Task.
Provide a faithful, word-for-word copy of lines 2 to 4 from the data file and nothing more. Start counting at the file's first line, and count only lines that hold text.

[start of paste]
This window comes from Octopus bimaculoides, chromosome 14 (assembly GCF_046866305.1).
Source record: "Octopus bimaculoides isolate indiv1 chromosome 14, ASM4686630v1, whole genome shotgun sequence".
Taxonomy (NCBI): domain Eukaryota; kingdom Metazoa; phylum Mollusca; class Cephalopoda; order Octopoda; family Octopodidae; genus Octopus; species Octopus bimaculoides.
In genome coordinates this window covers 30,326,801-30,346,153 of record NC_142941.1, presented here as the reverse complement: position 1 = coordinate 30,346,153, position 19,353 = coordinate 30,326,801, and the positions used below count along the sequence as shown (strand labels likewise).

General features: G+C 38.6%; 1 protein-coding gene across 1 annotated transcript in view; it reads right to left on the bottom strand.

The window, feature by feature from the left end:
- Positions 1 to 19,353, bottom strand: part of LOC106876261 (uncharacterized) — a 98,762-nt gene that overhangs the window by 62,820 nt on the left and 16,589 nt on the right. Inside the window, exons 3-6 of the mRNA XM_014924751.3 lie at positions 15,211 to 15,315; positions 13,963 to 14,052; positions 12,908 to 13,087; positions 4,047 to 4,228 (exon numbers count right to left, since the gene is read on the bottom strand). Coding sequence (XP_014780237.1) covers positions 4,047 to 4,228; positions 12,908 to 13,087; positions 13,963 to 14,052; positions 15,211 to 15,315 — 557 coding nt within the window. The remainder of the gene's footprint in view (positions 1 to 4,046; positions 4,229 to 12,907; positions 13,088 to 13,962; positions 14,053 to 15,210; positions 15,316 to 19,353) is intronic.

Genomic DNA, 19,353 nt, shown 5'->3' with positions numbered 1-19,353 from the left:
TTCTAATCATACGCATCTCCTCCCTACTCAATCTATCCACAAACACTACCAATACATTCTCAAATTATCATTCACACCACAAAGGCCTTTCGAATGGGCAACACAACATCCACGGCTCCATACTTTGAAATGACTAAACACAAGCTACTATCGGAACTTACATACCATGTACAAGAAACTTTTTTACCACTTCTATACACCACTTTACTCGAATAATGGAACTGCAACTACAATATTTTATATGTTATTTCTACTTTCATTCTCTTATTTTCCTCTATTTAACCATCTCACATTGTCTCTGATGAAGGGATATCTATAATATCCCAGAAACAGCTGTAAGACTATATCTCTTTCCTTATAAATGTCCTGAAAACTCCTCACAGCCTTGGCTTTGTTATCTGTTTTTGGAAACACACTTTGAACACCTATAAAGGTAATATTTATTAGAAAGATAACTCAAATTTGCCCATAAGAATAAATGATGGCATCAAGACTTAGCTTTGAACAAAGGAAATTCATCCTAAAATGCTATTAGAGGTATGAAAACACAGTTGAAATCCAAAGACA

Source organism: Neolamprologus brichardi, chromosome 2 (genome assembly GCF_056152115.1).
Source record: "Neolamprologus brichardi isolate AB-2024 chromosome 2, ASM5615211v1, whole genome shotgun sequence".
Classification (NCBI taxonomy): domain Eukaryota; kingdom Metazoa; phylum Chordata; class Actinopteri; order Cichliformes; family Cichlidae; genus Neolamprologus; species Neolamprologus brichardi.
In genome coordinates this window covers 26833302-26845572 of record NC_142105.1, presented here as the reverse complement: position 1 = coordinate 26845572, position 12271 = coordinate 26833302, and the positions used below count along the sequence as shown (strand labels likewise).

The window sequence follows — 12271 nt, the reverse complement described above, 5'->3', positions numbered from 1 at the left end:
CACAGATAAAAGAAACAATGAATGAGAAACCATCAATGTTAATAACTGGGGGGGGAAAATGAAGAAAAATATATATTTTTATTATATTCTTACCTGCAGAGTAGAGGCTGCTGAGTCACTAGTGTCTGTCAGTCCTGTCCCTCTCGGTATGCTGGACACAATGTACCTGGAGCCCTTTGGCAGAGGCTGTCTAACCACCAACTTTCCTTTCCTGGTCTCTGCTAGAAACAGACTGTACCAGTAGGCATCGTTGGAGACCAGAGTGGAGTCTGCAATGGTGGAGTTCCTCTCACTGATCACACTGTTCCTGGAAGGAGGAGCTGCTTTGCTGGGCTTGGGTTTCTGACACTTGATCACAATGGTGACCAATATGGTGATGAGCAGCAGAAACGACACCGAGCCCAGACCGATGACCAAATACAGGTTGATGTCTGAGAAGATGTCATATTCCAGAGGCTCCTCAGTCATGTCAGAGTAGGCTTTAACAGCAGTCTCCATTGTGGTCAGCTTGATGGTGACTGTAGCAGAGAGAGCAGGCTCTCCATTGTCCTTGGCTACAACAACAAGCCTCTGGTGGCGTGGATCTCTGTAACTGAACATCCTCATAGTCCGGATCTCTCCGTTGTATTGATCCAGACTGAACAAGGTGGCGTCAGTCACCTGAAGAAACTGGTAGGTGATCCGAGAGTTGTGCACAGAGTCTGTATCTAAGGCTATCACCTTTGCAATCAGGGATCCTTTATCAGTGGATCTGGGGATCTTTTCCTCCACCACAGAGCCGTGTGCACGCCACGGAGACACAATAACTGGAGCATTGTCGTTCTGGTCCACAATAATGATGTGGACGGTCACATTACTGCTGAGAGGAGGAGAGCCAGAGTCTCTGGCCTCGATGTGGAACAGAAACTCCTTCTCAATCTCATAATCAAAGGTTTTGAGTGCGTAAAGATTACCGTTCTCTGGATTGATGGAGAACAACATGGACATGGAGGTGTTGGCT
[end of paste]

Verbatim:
Source record: "Octopus bimaculoides isolate indiv1 chromosome 14, ASM4686630v1, whole genome shotgun sequence".
Taxonomy (NCBI): domain Eukaryota; kingdom Metazoa; phylum Mollusca; class Cephalopoda; order Octopoda; family Octopodidae; genus Octopus; species Octopus bimaculoides.
In genome coordinates this window covers 30,326,801-30,346,153 of record NC_142941.1, presented here as the reverse complement: position 1 = coordinate 30,346,153, position 19,353 = coordinate 30,326,801, and the positions used below count along the sequence as shown (strand labels likewise).